Let Me In

Owen is a shy, lonely little boy who’s mostly ignored by everyone except the bullies who pick on him at school. When a strange girl (who turns out to be a vampire) moves into his building, the two become close and Owen’s lonely world slowly begins to change.

Chloe Moretz and Kodi Smit-McPhee in Let Me In

I remember coming out of Blockbuster back in early 2009 and picking up the “coming soon” movie news magazine they have at the door.  Glancing through it, I came upon a flick called LET THE RIGHT ONE IN and a caption going on about how it’s “the best vampire movie ever.”  I’d already heard some buzz about it at that point and though I didn’t dislike the film, I can easy say as a vampire fan it was a far cry from the best vampire movie out there.  LET ME IN isn’t exactly a carbon copy of its original Swedish counterpart but it looks pretty damn close.  I’m not particularly crazy about remakes (especially when done like this and so soon, something they’re also doing with THE GIRL WITH THE DRAGON TATTOO films) but this version was indeed neater and easier to watch.

Richard Jenkins in Let Me In

Personally, one of the very few things that cause my suspension of disbelief to stumble is watching kids who are written as adults.  I dug the storyline for what it is (something that no doubt looked better on paper) but most people (myself included) aren’t terribly into stories that revolve around twelve year old kids, vampire or no vampire. INTERVIEW WITH THE VAMPIRE killed the idea of kid vamps for me with Kirsten Dunst’s whinny little character running around like a spoiled brat (I was so happy when she got burnt to a crisp).  That said, Chloe Moretz was phenomenal as Abby which isn’t surprising after her work as Hit Girl and Kodi Smit-McPhee also worked well as Owen.  Their chemistry was genuine and that in itself was the key to holding this film together.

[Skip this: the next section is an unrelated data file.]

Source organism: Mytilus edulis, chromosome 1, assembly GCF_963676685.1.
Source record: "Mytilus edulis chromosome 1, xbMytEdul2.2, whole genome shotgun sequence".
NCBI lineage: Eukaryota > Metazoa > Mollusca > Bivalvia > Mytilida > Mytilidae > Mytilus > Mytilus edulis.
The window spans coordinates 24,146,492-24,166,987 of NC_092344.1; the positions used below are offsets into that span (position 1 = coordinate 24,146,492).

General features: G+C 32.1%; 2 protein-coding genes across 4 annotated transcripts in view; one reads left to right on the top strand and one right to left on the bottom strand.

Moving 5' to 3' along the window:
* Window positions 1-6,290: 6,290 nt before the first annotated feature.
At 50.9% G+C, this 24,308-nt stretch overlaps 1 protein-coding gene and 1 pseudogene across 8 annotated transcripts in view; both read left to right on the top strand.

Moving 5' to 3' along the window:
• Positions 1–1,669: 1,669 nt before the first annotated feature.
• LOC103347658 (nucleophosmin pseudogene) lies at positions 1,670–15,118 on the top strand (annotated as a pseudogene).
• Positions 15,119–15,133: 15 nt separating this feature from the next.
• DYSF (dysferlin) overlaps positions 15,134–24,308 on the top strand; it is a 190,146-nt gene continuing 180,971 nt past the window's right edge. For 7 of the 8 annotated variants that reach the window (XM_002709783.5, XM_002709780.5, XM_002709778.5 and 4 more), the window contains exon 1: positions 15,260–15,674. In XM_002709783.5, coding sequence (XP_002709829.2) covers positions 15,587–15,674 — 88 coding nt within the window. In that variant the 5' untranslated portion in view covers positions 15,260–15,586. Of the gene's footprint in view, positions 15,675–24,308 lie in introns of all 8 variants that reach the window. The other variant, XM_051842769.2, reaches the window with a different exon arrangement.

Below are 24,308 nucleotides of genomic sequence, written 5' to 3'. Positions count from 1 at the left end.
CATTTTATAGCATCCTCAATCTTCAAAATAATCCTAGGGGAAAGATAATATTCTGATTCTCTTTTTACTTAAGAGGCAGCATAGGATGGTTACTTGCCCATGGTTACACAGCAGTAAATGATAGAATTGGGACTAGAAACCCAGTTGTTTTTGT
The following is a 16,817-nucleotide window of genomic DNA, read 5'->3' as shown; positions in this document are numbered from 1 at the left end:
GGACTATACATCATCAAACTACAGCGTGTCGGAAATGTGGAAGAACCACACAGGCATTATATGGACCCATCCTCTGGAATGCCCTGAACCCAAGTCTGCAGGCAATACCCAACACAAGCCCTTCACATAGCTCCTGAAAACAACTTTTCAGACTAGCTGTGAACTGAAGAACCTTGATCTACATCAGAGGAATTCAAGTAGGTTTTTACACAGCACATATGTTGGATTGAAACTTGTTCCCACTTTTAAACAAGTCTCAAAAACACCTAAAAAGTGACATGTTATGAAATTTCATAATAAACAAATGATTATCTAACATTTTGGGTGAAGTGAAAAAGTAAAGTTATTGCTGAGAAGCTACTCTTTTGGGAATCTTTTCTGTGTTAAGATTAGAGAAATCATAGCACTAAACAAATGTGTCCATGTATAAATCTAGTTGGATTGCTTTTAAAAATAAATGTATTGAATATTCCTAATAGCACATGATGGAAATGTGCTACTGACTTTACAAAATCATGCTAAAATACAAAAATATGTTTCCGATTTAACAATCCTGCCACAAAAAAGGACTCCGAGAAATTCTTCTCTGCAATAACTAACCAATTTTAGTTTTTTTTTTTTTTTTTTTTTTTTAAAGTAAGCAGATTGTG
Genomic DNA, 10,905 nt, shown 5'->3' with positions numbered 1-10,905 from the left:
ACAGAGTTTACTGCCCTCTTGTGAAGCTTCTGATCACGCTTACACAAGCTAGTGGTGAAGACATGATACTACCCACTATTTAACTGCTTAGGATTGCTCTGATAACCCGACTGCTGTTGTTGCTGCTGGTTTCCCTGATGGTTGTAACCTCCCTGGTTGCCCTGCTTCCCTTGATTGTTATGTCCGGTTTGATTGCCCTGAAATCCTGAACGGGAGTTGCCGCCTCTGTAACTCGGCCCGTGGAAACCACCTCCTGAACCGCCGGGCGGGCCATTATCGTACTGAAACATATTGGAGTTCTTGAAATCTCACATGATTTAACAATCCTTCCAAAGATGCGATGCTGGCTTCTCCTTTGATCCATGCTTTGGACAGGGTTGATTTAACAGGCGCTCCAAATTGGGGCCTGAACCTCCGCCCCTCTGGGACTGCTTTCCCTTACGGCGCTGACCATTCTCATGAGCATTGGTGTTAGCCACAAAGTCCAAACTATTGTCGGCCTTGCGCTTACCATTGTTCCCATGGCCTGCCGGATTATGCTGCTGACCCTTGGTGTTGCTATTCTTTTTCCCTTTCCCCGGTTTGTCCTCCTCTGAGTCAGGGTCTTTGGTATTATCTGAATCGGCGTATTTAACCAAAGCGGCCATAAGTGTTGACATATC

Kodi Smit-McPhee in Let Me In

Thankfully this version didn’t suffer from the mess of subtitles or horrendous dubbing, something that really hurt the original’s fun factor for me.  They really toned down the intimacy between the two kids here as well, something I was also relieved to see (I held my breath during the scene when she comes in the window and strips down praying they wouldn’t show anything and they didn’t).  The only real drag here is the pace, something a little more time in the editing room could have easily fixed.  The CGI is my only real complaint as it looked silly as hell and just plain lazy.  Also, I don’t remember there being so much “Jesus” talk in the original, it stuck out here like a sore thumb.

Elias Koteas in Let Me In

LET ME IN is not a bad film but there are things to consider before forking out your hard earned cash to see in theaters; the most important of these being that only true (hardcore) vampire fans will have any use for it.  I enjoyed what this film tries to do.  I liked the story, the tense mood and there were more than a couple cool effects and dark scenes (looooved the pool scene as well as Abby showing Owen what happens if she’s not invited in) and the ending was pretty cool too despite knowing that it’s all going to come full circle again down the road.  A great way to look at this film is by comparing it to the first couple Harry Potter films, yes they were cool stories but they were a little hard to take seriously due to the age of the actors.  LET ME IN is by no means campy, nor does it feel like Disney territory, but there are more than a couple moments that may cause you to squirm uncomfortably in your seat and it won’t be due to the violence.


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